February 6 – 19

In early 1968, William Greaves began shooting in Central Park, and the resulting film, Symbiopsychotaxiplasm: Take One, came to be considered one of the major works of American independent cinema. Later that year, following a staff strike, WNET’s newly created program, Black Journal (with Greaves as Executive Producer) was established “under black editorial control” and as home base for a new generation of filmmakers redefining documentary. 1968 also marked the production of the first Hollywood studio film directed by an African American, Gordon Park’s The Learning Tree. Shortly thereafter, actor/playwright/ screenwriter/novelist Bill Gunn directed the studio-backed Stop, which remains unreleased by Warner Bros. to this day; Gunn, rejected by the industry that had courted him, then directed the independent classic Ganja and Hess, ushering in a new type of horror film—which Ishmael Reed called “what might be the country’s most intellectual and sophisticated horror films.”

This survey is comprised of key films produced between 1968 and 1986, when Spike Lee’s first feature, the independently produced She’s Gotta Have It, was released theatrically—and followed by a new era of studio filmmaking by black directors. Representing highlights of New York–based independents, activists all—producing these films in a time when minority film production was not supported and frequently suppressed—this program is full of major works by some of the great filmmakers of this (or any) era in American film history.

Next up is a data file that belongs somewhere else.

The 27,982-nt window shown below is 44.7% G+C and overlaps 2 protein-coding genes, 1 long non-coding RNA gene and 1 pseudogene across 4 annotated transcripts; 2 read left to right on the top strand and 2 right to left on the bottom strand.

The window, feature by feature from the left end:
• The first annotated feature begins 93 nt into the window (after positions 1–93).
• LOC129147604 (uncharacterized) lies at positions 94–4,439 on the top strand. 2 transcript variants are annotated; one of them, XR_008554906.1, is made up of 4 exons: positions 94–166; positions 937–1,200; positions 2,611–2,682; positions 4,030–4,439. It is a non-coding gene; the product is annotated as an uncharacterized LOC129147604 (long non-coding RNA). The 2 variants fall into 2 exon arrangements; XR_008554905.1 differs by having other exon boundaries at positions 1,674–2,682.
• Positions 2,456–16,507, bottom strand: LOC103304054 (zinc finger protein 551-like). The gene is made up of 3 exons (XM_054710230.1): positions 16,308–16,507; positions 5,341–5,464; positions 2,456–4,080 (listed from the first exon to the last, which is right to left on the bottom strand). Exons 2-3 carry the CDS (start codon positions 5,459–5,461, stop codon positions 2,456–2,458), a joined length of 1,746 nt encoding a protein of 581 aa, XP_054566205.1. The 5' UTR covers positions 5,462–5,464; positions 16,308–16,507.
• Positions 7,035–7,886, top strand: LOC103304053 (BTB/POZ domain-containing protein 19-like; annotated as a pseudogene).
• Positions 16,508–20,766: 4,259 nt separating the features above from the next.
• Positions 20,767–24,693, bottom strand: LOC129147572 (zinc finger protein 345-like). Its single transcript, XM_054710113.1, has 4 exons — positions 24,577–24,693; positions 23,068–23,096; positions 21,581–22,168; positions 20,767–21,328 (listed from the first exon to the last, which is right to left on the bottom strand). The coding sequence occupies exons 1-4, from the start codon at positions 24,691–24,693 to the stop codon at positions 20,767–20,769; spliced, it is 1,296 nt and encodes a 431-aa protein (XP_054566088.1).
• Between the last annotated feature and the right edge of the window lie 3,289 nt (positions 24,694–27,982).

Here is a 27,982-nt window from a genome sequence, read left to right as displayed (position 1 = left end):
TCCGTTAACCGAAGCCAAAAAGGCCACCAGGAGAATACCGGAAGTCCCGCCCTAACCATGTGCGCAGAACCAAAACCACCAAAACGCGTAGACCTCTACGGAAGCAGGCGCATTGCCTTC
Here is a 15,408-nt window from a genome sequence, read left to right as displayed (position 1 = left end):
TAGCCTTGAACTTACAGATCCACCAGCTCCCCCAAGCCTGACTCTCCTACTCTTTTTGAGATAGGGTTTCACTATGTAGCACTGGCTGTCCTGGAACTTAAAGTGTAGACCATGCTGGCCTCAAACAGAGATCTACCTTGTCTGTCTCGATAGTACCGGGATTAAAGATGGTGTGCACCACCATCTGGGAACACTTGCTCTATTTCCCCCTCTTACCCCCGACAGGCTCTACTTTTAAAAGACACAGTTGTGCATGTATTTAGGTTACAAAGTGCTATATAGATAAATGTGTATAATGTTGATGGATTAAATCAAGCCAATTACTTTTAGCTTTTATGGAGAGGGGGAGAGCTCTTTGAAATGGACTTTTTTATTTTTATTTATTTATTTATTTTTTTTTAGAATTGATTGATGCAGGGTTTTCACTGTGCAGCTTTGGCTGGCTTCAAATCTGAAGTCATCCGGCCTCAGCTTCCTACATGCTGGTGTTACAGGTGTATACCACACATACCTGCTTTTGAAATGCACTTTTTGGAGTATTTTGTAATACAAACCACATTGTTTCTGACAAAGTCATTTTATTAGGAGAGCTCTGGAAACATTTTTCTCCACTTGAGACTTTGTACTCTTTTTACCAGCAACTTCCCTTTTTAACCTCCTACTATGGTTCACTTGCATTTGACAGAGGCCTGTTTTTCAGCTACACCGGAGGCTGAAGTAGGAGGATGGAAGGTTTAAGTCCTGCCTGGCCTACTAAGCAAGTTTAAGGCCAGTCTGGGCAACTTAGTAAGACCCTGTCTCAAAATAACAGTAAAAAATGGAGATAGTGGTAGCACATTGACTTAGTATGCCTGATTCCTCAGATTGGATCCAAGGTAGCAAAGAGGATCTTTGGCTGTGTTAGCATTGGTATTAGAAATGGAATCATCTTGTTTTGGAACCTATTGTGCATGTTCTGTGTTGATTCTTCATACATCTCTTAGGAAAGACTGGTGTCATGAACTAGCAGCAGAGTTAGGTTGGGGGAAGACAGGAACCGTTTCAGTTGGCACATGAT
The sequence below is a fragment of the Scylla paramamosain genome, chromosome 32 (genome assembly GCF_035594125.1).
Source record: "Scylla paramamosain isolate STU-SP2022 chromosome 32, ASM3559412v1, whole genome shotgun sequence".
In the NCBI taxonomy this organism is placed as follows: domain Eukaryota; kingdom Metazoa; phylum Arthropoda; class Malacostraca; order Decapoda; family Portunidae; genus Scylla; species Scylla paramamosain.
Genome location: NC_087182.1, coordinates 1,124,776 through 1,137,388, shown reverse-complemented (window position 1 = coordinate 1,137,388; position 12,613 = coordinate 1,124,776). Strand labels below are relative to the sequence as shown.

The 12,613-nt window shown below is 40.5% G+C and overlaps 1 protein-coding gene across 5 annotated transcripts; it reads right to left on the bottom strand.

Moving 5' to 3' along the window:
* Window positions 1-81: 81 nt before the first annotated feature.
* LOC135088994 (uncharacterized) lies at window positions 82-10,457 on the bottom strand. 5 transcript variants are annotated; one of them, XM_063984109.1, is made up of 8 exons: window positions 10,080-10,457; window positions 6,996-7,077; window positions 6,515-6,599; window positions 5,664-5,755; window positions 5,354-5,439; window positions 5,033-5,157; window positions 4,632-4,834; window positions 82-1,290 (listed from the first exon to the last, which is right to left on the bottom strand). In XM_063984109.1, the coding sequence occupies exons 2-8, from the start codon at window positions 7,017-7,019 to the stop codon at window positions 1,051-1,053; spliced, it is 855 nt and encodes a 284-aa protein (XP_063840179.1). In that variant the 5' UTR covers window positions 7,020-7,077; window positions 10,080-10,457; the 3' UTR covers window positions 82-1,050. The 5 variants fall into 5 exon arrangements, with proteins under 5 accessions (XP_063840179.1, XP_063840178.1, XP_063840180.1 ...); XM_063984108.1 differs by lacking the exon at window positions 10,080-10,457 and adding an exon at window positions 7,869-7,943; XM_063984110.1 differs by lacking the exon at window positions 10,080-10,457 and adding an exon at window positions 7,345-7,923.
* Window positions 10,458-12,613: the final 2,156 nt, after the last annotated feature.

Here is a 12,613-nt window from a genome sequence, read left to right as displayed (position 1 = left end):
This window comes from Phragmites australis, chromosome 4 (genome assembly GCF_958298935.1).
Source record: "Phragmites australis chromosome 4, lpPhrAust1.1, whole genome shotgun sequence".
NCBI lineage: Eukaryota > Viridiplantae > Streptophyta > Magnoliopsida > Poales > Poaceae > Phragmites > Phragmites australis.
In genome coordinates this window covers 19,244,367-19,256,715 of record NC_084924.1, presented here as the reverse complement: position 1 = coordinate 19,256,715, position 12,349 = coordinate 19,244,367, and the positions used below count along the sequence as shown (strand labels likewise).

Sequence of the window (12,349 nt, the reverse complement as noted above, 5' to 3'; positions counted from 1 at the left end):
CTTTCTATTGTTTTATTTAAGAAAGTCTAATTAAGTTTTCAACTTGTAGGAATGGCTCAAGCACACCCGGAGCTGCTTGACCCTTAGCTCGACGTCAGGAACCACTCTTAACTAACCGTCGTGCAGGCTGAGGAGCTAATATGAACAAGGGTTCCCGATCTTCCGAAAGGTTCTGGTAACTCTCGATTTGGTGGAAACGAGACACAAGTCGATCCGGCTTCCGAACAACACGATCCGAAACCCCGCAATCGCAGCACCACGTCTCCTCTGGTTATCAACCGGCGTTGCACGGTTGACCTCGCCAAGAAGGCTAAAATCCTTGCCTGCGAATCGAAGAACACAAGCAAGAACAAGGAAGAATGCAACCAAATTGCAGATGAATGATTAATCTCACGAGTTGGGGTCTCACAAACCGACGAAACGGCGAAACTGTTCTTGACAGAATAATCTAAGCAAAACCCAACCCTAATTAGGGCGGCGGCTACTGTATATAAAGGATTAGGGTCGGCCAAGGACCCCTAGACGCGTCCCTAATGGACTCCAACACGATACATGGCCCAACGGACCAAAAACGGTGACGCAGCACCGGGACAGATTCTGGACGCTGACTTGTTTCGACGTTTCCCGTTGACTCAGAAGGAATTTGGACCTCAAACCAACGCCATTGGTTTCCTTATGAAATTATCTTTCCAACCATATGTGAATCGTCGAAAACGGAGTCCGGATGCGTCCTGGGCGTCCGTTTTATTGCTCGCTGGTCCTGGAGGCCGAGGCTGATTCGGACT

Programmed by Jake Perlin and Michelle Materre, co-presented by Creatively Speaking. In association with the Mayor's Office of Media & Entertainment. Media sponsor: Amsterdam News.

For sale at the Film Society in conjunction with this series: Bill Gunn’s Rhinestone Sharecropping (a novel) and Black Picture Show (a play), published by I Reed Press, and How to Become a Union Camerawoman by Jessie Maple, published by LJ Film Productions.

See more for less with a 3+ Film Package or a $99 All Access Pass!